María del Carmen García Maura OAXS (born 15 September 1945) is a Spanish actress.
According to an interview with the Guardian:
Maura reads every script that comes her way, often plumping for obscure or first-time directors – who sprout continuously in Spain’s fertile film culture. Despite the knocks, and the years, she has lost none of her enthusiasm.
“Imagine having a job where you have such a good time and get paid for it. If I have to get up at 4.30 in the morning to film, I still get all excited. It is like going on a school trip. People who don’t know me and meet me on the first day of filming think I am putting it on. Then they see that it is the same day after day,” she says.
And, as time goes on, the acting business gets even easier. “The more relaxed you are, the better it works. And I am now more relaxed on a set than I am in real life.”
From a 2011 SBS article:
She found solace in acting, especially in comedies, but mostly in her films with Almódovar of which 1987’s explicitly gay Law of Desire – in which Maura played a transsexual alongside Antonio Banderas – was the most controversial. According to Banderas no one has ever worked better with the director than Maura.
“I think we both learned from each other about acting,” she says. “We came from very different backgrounds but we got on like a house on fire. He was the vanguard of modernity, he was Mr Modern and I was old hat. I was from a traditional family and he was the incarnation of youth. I was the oldest person in the group, I already had two children, but what was happening was amazing – there was this miracle that Almodóvar and I connected. When I would see his script I knew immediately how it would be played. When I went back to working with him in Volver, 20 years after we’d made Women on the Verge of a Nervous Breakdown, as soon as we started working we had it again. But now we are not friends any more. We are looking for different things from life.”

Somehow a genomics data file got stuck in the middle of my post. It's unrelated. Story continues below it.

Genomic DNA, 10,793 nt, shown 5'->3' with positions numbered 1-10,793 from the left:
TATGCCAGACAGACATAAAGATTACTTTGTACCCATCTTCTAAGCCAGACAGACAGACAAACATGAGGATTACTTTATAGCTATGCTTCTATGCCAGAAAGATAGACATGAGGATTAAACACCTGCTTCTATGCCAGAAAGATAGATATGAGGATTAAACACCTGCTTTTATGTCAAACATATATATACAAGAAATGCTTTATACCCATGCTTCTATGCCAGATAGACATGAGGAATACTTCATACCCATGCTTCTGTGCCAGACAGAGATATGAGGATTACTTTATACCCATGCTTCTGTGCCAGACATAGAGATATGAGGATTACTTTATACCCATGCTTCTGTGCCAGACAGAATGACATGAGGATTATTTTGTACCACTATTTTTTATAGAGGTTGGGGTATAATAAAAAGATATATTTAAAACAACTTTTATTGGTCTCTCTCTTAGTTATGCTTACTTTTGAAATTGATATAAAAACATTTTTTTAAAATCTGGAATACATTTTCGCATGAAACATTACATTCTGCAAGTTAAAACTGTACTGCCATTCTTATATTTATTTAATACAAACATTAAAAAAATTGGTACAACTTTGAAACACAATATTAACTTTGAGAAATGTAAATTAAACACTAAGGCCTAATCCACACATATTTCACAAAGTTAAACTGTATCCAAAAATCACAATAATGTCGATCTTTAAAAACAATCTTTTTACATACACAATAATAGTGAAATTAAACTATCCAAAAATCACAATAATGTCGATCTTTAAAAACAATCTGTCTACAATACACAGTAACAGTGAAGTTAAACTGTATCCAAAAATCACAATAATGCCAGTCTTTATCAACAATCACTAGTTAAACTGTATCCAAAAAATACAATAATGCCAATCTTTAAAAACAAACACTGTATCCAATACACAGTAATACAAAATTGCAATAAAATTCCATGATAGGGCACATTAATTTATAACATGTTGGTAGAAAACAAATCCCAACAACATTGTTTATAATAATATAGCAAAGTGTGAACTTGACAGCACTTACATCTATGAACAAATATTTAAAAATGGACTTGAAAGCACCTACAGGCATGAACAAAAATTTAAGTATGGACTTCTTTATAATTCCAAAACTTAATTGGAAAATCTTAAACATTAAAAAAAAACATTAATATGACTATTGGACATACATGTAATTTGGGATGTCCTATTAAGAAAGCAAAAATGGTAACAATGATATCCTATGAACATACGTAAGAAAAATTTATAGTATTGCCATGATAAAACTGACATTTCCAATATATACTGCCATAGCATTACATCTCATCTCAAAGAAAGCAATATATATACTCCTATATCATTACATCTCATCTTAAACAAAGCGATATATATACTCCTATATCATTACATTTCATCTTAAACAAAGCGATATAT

They’d had problems while making Women on the Verge and hadn’t really resolved them when Maura came to portray Penelope Cruz’s mother in Volver, which interestingly translates as “return” in Spanish.
“We were having breakfast one day and he said, ‘It’s incredible, you haven’t changed, you are just the same as 20 years ago, as an actress, as a person. But I have changed’, he said. He is not as happy as he was. He was never frustrated before, but now if he doesn’t get a prize, then he gets frustrated. It is very difficult dealing with fame, I think. I get a kick out of doing this job but I am not obsessed about getting prizes or being the best actress in the world. If I have to make the choice between an easy script and a hard script then I will go for the easy one. The fun has maybe gone out of the job for him. I haven’t spoken to him for a long time.”
Of late Maura has appeared in films that have hardly been seen. Many would like to see the famous pair reunite. If he calls would she take the call? “Yes I would. If it’s a good character, if he pays me, if I am free, I may act again for him. But it’s not my obsession.”